The Network Center for Community Change's use of data to advocate for change

Last night I had the opportunity to provide color commentary to a talk Michael Poindexter, researcher at NC3 and all-around dude, did for a group of MBA students at Sullivan University. Michael spoke about the Network's use of data to make the case for change here in Louisville and around Kentucky. 

As promised, here is the link to the presentation slides.  

Preparing for and giving this talk gave me a chance to reflect on the role data has played in my advocacy—inside and outside the courtroom—first at Legal Aid Society and now at BCL. As I told the students last night, nothing in my liberal arts or legal education instilled in me an appreciation of the importance of data. Nor did my time in school prepare me for the challenges of determining what data I should collect, how I should get my hands on that data, or how to evaluate the data once I captured it. In the 21st century, that I was able to spend seven years in higher education and not have one data analysis class is harrowing. "Data" should be a required class at all law schools.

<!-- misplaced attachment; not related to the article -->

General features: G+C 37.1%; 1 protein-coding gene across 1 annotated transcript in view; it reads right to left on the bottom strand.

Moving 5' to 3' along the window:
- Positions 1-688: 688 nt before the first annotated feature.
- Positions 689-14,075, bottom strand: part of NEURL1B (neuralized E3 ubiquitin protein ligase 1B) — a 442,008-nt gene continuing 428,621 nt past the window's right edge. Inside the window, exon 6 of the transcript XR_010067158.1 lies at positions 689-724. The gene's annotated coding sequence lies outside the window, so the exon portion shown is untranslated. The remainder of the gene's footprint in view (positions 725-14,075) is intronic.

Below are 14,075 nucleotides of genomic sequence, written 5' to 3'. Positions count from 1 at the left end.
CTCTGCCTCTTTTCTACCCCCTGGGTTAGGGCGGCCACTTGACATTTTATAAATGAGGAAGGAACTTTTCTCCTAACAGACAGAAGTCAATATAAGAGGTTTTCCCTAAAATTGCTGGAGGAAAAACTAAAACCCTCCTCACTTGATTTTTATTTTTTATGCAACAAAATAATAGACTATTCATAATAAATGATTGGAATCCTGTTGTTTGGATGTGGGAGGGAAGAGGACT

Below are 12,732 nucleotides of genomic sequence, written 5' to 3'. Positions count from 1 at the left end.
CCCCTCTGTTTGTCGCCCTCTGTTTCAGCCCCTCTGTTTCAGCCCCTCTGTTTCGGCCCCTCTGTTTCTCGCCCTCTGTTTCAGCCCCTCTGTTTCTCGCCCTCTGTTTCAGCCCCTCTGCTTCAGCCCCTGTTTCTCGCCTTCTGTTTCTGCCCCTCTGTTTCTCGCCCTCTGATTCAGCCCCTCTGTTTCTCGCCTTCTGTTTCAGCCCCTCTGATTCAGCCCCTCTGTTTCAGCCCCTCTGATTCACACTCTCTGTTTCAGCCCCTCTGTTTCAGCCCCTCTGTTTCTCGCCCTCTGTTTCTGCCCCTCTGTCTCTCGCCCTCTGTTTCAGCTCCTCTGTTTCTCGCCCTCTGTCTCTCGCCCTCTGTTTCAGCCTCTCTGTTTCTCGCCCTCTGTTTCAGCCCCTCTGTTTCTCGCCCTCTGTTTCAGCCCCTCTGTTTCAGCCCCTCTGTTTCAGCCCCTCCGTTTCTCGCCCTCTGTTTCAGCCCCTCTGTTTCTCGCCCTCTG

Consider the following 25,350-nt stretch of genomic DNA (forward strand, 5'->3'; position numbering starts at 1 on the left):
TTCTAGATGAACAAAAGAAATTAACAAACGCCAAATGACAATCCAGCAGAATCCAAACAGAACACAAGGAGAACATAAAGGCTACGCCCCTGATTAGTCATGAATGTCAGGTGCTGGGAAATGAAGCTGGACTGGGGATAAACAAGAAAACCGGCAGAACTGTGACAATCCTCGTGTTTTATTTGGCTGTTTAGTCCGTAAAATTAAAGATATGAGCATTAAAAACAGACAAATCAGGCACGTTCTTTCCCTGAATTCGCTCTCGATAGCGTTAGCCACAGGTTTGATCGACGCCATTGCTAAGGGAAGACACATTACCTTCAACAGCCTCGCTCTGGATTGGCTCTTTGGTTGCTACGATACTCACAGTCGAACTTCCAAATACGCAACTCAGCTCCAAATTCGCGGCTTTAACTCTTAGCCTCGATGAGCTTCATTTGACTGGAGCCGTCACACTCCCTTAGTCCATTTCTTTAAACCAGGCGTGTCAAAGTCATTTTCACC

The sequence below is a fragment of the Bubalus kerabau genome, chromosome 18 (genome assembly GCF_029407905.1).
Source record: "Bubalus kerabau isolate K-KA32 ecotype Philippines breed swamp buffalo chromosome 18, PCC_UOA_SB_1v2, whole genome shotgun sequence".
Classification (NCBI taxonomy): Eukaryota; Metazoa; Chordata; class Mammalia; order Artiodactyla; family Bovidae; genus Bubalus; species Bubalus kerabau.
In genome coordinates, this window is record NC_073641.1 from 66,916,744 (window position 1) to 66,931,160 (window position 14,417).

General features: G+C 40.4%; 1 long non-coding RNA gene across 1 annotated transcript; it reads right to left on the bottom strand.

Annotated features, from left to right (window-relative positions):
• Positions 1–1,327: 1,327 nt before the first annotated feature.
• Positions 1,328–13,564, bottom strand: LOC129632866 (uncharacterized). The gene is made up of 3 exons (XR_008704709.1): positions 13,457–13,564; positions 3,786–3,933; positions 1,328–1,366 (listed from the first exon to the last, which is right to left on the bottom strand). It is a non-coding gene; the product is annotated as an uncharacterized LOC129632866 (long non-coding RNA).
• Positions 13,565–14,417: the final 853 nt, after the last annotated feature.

Hearing Michael talk also renewed my understanding of just how unique NC3 is as an organization. Here is a group of people who gather data—both quantitative and qualitative—from people and neighborhoods who have not had the political power to control what data is collected about themselves and their communities. NC3 then helps those same people find avenues to use that data to advocate for social and political change. I don't know of another organization like it. 

If you want to support the Network's work, you can buy a ticket to go see Bonny Prince Billy LIVE IN CONCERT on Saturday, August 4. Mr. Billy is a member of the Network and is playing a show at the Kentucky Center to benefit NC3. Or, you can straight-up donate.